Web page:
Cain’s Solid Outing Overshadowed By Kershaw’s Arm And Bat


April 1, 2013; Los Angeles, CA, USA; Los Angeles Dodgers starting pitcher Clayton Kershaw (22) throws in the first inning of the game against the San Francisco Giants at Dodger Stadium.Mandatory Credit: Jayne Kamin-Oncea-USA TODAY Sports

A meeting between two rivals and two aces certainly lived up to its billing. Matt Cain threw six scoreless innings. But on the other side, Clayton Kershaw was even better, tossing a complete game shutout to down the Giants on Opening Day, 4-0.

After about three innings, you could get the sense that runs were going to be of the premium. Cain allowed three base-runners in the first inning–one walk, one hit batter and one single—but the Dodgers weren’t making loud contract. Cain did, however, have to use 29 pitches to work out of a jam that involved Buster Posey throwing Carl Crawford out trying to steal third and an 11-pitch battle with Matt Kemp.

On the other side, Kershaw was extremely efficient. He never threw more than 16 pitches in any inning and didn’t allow any free passes. The box score will show that he surrendered four hits (two to Pablo Sandoval and two to Angel Pagan), but only Sandoval’s hits were clean. Pagan reached on two infield singles, one of which nearly lined into Kershaw’s glove.

Overmatched wouldn’t even be the right word to describe the Giants hitting performance on Monday. In each inning except the first and sixth, Kershaw had a strike percentage more than 60 percent. And they weren’t just “strikes.” They were quality pitches that were tough to hit. Then again, that’s Clayton Kershaw for you.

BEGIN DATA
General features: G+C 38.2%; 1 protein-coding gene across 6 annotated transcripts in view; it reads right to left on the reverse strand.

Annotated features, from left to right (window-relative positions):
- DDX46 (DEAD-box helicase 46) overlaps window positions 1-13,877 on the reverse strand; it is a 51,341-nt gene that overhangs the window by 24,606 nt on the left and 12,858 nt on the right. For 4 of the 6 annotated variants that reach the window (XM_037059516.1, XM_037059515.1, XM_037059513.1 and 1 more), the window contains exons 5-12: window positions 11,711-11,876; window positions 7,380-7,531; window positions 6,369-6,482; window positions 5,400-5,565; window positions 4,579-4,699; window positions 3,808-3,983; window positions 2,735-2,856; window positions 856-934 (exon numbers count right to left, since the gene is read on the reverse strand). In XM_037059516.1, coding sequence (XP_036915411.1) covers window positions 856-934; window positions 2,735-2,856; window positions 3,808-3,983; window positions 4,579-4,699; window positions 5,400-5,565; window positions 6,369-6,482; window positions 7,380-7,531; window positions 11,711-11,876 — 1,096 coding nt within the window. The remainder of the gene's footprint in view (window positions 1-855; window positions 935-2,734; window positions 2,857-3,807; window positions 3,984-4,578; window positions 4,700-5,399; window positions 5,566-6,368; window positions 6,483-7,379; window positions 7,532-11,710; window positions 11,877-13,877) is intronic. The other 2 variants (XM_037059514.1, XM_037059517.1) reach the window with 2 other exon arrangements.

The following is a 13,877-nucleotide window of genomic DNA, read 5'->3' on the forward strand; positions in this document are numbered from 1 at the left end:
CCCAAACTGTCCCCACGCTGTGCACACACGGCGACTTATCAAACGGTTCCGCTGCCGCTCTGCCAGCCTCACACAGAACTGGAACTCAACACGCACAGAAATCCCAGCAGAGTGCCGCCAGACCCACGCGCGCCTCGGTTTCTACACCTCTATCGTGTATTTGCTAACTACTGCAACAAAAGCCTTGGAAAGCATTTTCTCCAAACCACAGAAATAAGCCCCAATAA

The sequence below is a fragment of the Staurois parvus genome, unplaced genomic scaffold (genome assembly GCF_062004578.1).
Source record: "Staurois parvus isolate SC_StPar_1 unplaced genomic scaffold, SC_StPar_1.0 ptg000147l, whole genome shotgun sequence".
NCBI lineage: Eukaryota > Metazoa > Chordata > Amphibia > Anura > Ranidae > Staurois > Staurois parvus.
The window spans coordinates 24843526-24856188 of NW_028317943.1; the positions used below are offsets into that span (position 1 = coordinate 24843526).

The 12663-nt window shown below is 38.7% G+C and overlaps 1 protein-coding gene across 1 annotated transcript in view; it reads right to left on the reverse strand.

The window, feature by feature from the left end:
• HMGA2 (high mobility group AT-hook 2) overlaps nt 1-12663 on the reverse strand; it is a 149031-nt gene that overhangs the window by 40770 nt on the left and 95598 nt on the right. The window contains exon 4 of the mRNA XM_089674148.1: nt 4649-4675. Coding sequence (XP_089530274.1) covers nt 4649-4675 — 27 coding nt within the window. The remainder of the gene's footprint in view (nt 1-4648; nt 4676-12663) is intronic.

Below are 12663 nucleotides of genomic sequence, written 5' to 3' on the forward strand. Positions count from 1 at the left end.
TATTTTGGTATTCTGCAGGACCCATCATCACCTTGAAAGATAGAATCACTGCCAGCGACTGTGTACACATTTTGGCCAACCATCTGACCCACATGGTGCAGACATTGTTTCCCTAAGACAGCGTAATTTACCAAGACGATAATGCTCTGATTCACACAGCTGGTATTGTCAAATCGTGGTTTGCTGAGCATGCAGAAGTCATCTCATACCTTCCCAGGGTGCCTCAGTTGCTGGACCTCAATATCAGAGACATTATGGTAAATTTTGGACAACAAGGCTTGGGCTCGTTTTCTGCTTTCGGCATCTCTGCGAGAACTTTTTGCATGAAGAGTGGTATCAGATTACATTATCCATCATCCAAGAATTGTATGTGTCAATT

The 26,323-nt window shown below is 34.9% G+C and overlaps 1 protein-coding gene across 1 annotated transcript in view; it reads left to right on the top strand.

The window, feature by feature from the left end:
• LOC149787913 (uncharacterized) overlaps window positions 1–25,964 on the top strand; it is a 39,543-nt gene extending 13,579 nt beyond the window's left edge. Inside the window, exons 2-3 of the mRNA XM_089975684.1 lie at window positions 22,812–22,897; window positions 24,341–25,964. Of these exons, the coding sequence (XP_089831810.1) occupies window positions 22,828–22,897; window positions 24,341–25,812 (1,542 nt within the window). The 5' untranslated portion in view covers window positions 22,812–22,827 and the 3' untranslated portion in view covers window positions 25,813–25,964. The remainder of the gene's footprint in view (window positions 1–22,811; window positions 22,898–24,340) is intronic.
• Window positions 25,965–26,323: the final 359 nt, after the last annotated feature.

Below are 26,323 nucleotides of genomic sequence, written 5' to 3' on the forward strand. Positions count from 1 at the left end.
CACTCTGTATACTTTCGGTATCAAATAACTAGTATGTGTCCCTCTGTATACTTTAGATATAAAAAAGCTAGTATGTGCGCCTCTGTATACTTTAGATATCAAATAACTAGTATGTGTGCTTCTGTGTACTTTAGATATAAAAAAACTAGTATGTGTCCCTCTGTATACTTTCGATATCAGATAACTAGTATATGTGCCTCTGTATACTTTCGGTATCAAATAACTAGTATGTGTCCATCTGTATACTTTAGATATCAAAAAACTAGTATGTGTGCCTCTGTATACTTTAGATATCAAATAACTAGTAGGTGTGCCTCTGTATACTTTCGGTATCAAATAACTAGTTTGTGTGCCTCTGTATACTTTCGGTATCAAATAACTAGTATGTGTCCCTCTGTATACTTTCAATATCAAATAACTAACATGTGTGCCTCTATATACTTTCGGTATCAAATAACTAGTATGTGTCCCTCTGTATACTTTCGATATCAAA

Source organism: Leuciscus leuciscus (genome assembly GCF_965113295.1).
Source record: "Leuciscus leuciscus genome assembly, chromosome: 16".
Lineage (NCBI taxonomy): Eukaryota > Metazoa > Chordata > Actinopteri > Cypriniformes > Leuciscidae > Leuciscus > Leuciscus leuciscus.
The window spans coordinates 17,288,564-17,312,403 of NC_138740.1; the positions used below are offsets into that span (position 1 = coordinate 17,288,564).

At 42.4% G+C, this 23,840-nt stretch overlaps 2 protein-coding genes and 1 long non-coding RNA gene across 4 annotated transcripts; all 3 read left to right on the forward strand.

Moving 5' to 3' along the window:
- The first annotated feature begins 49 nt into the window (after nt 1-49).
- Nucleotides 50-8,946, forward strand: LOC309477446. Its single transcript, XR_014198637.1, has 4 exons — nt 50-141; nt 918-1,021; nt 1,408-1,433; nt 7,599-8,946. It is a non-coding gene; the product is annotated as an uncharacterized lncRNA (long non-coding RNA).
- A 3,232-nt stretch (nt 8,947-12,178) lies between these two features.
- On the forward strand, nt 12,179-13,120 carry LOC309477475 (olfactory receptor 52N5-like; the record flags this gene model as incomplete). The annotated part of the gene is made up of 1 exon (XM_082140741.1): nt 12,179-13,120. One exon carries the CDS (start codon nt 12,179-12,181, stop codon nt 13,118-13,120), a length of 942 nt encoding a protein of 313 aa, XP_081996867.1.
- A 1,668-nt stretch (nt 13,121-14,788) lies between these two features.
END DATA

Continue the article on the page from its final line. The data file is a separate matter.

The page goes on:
The lefty threw 25 sliders—seven were swung and missed—and his curveball seemed un-hittable, especially when he occasionally dropped it in on the first pitch of the at-bat, when the Giants weren’t looking for it.

Additionally, seven of the 17 curveballs he threw were not put in play. To put that in context, 11 of the 17 resulted in strikes. It’s safe to say that he had a good feel for both his off-speed pitches, and the Giants, well, didn’t.

Outside of the first inning, Cain was also very good. Not quite Kershaw good, but he got the job done for six innings. He struck out the side in the third inning on 15 pitches, and worked out of jams (not including the first inning) in the fourth and sixth innings.

Cain’s slider was his most reliable pitch. Yes, even including his four-seamer, which he threw 31 times. He threw his slider 23 times and compiled a 52 percent strike percentage with it. His battle with Kemp in the first inning included six sliders, including the final pitch, which Kemp swung through.

Cain struck out eight on just one walk and four hits. Kershaw struck out seven, but didn’t even need 100 pitches to toss his third career complete game against San Francisco.

April 1, 2013; Los Angeles, CA, USA; San Francisco Giants third baseman Pablo Sandoval (48) takes the throw at third to tag out Los Angeles Dodgers left fielder Carl Crawford (not pictured) on a steal attempt in the second inning of the game at Dodger Stadium. Mandatory Credit: Jayne Kamin-Oncea-USA TODAY Sports

What else could Kershaw do to make his outing even better? Well, he could so something with the bat. Perhaps a home run?

Yeah, it was his day. He hit a solo go-ahead home run in the bottom of the eighth inning to fuel what would be a four-run inning by Los Angeles. That would be more than enough for Kershaw, who needed only nine pitches to get through the top of the Giants lineup in the ninth inning.

George Kontos yielded three straight hits in the Dodgers big eighth inning, including Kershaw’s first career homer. He was tagged with three earned runs, as Santiago Casilla couldn’t pick him up. He bounced a wild pitch past Posey and walked Kemp before being summoned for Jeremy Affeldt.

Affeldt hit Adrian Gonzalez to load the bases. Obviously, not intentionally. And while he did induce two ground balls, they were too slowly hit to turn a double play on. He struck out Justin Sellers to end the mess.